Which law could be used to restrict the right to protest at next week’s NATO summit?

Which government watch list can you get on but are entirely at the government’s mercy if you want to get off?

A lawmaker from which state…

Hey Congress!  Listen to Hawaii.

Hey Congress! Listen to Hawaii.

By Allie Bohm, Advocacy & Policy Strategist, ACLU at 3:33pm

Hawaii recently joined the list of cities, counties, and states across the country expressing opposition to the National Defense Authorization Act (NDAA)’s indefinite and mandatory military detention provisions and calling on Congress to repeal…

36 Hours Left! Tell Congress to Pass the Smith-Amash Amendment to the NDAA

36 Hours Left! Tell Congress to Pass the Smith-Amash Amendment to the NDAA

By Chris Anders, Senior Legislative Counsel, ACLU Washington Legislative Office at 11:26am

The amendment makes clear that the U.S. is off-limits to indefinite military detention and that military commissions cannot be used for civilians in the United States.

On the Agenda: Week of May 14–18, 2012

On the Agenda: Week of May 14–18, 2012

By Suzanne Ito, ACLU at 12:39pm

This week the House will debate the NDAA for fiscal year 2013. We'll be monitoring the debate and pulling for an amendment that fixes the terrible detention provisions in last year's bill.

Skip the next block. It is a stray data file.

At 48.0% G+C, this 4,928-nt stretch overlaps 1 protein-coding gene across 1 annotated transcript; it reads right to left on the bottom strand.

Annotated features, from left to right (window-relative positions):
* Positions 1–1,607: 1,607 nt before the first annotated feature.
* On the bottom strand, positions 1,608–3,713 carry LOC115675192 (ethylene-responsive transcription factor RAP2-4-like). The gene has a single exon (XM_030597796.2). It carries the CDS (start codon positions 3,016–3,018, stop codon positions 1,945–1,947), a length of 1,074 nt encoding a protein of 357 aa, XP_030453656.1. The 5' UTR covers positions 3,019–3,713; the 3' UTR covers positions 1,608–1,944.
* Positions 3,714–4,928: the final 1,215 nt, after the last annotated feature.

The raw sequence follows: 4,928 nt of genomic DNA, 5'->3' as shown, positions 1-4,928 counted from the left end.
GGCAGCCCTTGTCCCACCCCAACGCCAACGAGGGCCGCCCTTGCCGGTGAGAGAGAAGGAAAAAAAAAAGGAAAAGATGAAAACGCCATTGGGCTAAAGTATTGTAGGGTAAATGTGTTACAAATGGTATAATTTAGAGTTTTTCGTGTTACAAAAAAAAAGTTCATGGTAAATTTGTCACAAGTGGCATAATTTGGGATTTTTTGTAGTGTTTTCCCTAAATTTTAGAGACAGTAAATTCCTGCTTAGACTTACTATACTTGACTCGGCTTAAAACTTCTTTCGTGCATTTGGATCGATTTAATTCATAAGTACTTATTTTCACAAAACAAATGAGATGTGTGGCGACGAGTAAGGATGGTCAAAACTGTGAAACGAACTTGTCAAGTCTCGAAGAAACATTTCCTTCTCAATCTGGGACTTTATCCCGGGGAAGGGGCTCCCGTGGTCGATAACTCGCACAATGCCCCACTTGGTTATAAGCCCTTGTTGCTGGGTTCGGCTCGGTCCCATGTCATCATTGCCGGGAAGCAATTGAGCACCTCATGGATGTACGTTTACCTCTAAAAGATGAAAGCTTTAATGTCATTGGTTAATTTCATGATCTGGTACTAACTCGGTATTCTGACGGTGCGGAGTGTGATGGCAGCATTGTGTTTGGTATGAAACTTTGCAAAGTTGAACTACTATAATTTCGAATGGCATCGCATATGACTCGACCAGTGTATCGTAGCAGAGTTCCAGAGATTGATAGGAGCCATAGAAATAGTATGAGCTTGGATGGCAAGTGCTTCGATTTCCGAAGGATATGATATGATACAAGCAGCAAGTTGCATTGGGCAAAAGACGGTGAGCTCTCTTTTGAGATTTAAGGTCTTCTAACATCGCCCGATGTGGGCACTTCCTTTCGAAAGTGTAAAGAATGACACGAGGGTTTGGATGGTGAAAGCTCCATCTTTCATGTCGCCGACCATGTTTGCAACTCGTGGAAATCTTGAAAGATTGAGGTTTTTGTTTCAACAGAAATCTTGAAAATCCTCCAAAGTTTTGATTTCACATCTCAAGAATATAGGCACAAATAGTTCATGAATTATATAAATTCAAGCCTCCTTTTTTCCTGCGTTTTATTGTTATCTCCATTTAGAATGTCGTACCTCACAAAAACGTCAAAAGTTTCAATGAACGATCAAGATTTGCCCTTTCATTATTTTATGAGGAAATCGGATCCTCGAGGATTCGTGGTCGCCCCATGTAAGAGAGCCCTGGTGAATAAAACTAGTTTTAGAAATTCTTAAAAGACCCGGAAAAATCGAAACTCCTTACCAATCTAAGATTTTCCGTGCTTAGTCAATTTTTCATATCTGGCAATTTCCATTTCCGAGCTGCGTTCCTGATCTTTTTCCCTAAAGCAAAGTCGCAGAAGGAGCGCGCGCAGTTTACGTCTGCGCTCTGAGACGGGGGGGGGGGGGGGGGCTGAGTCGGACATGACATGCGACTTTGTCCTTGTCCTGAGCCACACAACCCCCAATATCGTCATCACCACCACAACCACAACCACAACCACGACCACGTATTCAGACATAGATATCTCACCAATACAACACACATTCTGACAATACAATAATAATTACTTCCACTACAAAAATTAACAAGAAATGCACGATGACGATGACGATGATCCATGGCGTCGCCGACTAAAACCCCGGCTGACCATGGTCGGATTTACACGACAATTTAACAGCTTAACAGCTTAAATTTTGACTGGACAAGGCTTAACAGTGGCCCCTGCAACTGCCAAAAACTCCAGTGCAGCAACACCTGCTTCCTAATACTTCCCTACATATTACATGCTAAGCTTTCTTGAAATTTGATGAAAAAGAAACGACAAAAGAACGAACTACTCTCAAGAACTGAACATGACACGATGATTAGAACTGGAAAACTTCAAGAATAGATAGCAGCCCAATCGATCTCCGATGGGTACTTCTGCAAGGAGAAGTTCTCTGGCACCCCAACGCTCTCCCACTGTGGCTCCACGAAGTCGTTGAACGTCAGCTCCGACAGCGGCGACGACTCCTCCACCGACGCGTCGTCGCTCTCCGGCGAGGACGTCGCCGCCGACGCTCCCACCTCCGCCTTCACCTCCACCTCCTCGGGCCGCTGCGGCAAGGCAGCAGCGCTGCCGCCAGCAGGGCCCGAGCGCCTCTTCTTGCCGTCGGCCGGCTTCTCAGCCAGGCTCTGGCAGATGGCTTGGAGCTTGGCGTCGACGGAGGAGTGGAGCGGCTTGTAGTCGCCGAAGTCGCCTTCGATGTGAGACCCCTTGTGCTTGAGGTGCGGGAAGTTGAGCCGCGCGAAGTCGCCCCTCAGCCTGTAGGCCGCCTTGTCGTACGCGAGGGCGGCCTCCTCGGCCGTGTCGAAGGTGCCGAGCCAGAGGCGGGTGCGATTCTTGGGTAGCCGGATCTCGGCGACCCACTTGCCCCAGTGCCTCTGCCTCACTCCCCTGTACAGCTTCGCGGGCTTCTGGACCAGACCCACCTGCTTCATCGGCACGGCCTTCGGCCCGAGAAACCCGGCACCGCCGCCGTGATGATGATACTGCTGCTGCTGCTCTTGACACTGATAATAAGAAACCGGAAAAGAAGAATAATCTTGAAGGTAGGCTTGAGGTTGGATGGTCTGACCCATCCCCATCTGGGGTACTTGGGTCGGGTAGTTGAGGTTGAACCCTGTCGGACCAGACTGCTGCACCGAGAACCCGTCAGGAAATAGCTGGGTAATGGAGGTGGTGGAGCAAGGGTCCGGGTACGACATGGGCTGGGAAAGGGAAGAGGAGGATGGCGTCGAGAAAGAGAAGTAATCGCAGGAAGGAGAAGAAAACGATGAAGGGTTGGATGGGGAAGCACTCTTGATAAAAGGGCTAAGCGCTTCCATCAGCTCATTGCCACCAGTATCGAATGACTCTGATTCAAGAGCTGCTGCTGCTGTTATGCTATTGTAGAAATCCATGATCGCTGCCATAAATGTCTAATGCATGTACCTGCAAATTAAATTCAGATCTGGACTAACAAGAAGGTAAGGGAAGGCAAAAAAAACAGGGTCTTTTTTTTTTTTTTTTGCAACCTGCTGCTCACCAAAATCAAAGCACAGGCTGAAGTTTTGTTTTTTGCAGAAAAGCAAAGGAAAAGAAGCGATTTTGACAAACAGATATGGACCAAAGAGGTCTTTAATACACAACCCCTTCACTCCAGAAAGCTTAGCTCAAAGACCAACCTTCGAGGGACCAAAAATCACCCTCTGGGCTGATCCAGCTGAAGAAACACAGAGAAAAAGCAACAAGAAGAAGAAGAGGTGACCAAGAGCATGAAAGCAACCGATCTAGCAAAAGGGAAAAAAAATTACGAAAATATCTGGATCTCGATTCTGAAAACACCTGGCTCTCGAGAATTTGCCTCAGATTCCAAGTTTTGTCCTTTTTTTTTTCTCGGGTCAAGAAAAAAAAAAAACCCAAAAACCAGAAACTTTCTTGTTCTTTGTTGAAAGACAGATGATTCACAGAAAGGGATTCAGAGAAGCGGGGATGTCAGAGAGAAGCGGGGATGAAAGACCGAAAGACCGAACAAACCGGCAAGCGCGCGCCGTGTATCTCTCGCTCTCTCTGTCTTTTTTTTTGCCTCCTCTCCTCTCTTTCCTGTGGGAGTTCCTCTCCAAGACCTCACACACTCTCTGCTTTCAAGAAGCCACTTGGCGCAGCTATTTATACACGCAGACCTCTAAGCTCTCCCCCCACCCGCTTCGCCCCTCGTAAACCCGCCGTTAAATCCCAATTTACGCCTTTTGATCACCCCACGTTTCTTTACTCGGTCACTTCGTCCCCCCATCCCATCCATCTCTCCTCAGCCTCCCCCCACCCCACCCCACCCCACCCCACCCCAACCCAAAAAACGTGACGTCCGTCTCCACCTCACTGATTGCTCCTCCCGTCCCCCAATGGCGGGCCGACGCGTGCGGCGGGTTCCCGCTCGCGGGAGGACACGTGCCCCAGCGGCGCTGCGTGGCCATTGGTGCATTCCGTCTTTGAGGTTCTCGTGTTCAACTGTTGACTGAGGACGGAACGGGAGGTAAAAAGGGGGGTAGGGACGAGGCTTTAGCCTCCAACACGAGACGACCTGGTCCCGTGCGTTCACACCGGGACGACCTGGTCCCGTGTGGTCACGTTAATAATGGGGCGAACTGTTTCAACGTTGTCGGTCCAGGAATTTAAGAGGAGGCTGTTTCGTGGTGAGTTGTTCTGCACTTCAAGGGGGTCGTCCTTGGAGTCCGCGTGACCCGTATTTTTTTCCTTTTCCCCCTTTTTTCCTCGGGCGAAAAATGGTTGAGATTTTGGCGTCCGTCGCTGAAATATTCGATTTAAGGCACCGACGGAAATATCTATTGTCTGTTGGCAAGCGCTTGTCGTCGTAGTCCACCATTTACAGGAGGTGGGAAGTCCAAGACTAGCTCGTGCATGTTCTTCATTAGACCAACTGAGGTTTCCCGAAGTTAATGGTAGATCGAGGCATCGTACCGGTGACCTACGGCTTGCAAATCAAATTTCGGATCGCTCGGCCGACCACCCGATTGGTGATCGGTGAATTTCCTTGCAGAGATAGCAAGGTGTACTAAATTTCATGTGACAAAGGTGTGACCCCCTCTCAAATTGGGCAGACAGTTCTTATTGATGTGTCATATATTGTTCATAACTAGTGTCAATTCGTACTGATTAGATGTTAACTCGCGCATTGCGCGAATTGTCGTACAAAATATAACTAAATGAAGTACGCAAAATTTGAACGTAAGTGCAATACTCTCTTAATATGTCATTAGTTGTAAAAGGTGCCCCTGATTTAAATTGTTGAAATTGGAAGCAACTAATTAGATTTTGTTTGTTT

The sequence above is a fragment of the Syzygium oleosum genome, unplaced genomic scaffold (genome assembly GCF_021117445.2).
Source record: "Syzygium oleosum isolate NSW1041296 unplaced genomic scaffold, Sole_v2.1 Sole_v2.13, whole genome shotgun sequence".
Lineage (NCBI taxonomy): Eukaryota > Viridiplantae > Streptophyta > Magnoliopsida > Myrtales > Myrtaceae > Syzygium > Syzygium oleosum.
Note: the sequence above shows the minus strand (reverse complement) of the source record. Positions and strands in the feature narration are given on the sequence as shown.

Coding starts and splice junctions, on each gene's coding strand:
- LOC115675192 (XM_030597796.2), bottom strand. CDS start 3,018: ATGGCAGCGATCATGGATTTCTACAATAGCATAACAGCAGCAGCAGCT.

On the Agenda: Week of April 30 – May 5, 2012

On the Agenda: Week of April 30 – May 5, 2012

By Suzanne Ito, ACLU at 12:00pm

Congress is out this week, but May will be a busy month with cybersecurity in the Senate, the 2013 NDAA and the arraignment of Khalid Sheikh Mohammed.

One Thing Maine, Virginia and Arizona Have in Common: Opposition to the NDAA

One Thing Maine, Virginia and Arizona Have in Common: Opposition to the NDAA

By Allie Bohm, Advocacy & Policy Strategist, ACLU at 10:46am

This week, the House Armed Services Committee has turned its attention back to the National Defense Authorization Act and began working on this year's bill. You remember last year's perversion that, for the first time in American history, codified…

On the Agenda: Week of April 23 – 27, 2012

On the Agenda: Week of April 23 – 27, 2012

By Suzanne Ito, ACLU at 12:04pm

This week, Wednesday is a big day for immigrants' rights advocates: The Supreme Court will hear oral argument in Arizona v. United States, the Justice Department's challenge to S.B. 1070, Arizona's racial profiling law. The ACLU will be participating…

A Slick Trick on the NDAA and Indefinite Detention; Don't Be Fooled!

A Slick Trick on the NDAA and Indefinite Detention; Don't Be Fooled!

By Chris Anders, Senior Legislative Counsel, ACLU Washington Legislative Office at 2:36pm

H.R. 4388, the "Right to Habeas Corpus Act," sounds like something good, but it's meaningless.

First-Ever Hearing on NDAA Indefinite Military Detention

First-Ever Hearing on NDAA Indefinite Military Detention

By Sam Milgrom, Washington Legislative Office at 5:04pm

Though this hearing was a good first step in fixing the mess made by the NDAA, it's clear neither side of the debate plans to give an inch.